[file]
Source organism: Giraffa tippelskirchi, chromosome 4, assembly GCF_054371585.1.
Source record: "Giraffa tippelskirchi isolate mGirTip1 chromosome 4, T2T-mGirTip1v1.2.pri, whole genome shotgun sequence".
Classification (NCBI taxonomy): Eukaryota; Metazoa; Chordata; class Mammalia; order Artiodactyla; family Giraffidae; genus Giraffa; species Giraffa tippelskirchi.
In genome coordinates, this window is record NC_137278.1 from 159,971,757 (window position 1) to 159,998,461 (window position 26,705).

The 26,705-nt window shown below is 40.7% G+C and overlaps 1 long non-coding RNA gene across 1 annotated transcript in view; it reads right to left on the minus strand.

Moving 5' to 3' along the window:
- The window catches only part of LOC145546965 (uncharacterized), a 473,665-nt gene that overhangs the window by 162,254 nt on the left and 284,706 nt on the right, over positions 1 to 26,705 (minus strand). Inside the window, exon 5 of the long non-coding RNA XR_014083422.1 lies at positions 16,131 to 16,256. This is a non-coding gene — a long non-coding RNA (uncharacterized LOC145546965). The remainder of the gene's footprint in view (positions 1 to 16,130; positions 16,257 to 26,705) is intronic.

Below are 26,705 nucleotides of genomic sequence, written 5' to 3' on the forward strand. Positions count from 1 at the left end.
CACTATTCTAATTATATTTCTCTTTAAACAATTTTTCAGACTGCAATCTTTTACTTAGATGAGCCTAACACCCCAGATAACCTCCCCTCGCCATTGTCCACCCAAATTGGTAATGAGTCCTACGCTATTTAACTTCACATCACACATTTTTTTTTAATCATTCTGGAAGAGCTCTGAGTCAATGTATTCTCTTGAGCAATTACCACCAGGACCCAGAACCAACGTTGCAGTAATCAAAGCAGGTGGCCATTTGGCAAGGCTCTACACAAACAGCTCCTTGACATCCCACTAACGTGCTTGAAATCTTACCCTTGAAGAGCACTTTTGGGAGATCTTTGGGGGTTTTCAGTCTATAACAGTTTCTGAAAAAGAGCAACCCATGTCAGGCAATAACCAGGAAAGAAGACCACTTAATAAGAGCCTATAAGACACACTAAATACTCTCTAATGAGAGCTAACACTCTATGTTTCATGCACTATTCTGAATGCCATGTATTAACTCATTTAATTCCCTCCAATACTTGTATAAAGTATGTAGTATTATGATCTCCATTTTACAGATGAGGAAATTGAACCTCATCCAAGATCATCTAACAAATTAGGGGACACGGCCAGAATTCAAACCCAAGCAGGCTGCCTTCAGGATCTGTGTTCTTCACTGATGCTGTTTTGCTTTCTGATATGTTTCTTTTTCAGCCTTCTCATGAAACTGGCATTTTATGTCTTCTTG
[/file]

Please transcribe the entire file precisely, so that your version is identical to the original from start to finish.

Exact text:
Source organism: Giraffa tippelskirchi, chromosome 4, assembly GCF_054371585.1.
Source record: "Giraffa tippelskirchi isolate mGirTip1 chromosome 4, T2T-mGirTip1v1.2.pri, whole genome shotgun sequence".
Classification (NCBI taxonomy): Eukaryota; Metazoa; Chordata; class Mammalia; order Artiodactyla; family Giraffidae; genus Giraffa; species Giraffa tippelskirchi.
In genome coordinates, this window is record NC_137278.1 from 159,971,757 (window position 1) to 159,998,461 (window position 26,705).

The 26,705-nt window shown below is 40.7% G+C and overlaps 1 long non-coding RNA gene across 1 annotated transcript in view; it reads right to left on the minus strand.

Moving 5' to 3' along the window:
- The window catches only part of LOC145546965 (uncharacterized), a 473,665-nt gene that overhangs the window by 162,254 nt on the left and 284,706 nt on the right, over positions 1 to 26,705 (minus strand). Inside the window, exon 5 of the long non-coding RNA XR_014083422.1 lies at positions 16,131 to 16,256. This is a non-coding gene — a long non-coding RNA (uncharacterized LOC145546965). The remainder of the gene's footprint in view (positions 1 to 16,130; positions 16,257 to 26,705) is intronic.

Below are 26,705 nucleotides of genomic sequence, written 5' to 3' on the forward strand. Positions count from 1 at the left end.
CACTATTCTAATTATATTTCTCTTTAAACAATTTTTCAGACTGCAATCTTTTACTTAGATGAGCCTAACACCCCAGATAACCTCCCCTCGCCATTGTCCACCCAAATTGGTAATGAGTCCTACGCTATTTAACTTCACATCACACATTTTTTTTTAATCATTCTGGAAGAGCTCTGAGTCAATGTATTCTCTTGAGCAATTACCACCAGGACCCAGAACCAACGTTGCAGTAATCAAAGCAGGTGGCCATTTGGCAAGGCTCTACACAAACAGCTCCTTGACATCCCACTAACGTGCTTGAAATCTTACCCTTGAAGAGCACTTTTGGGAGATCTTTGGGGGTTTTCAGTCTATAACAGTTTCTGAAAAAGAGCAACCCATGTCAGGCAATAACCAGGAAAGAAGACCACTTAATAAGAGCCTATAAGACACACTAAATACTCTCTAATGAGAGCTAACACTCTATGTTTCATGCACTATTCTGAATGCCATGTATTAACTCATTTAATTCCCTCCAATACTTGTATAAAGTATGTAGTATTATGATCTCCATTTTACAGATGAGGAAATTGAACCTCATCCAAGATCATCTAACAAATTAGGGGACACGGCCAGAATTCAAACCCAAGCAGGCTGCCTTCAGGATCTGTGTTCTTCACTGATGCTGTTTTGCTTTCTGATATGTTTCTTTTTCAGCCTTCTCATGAAACTGGCATTTTATGTCTTCTTG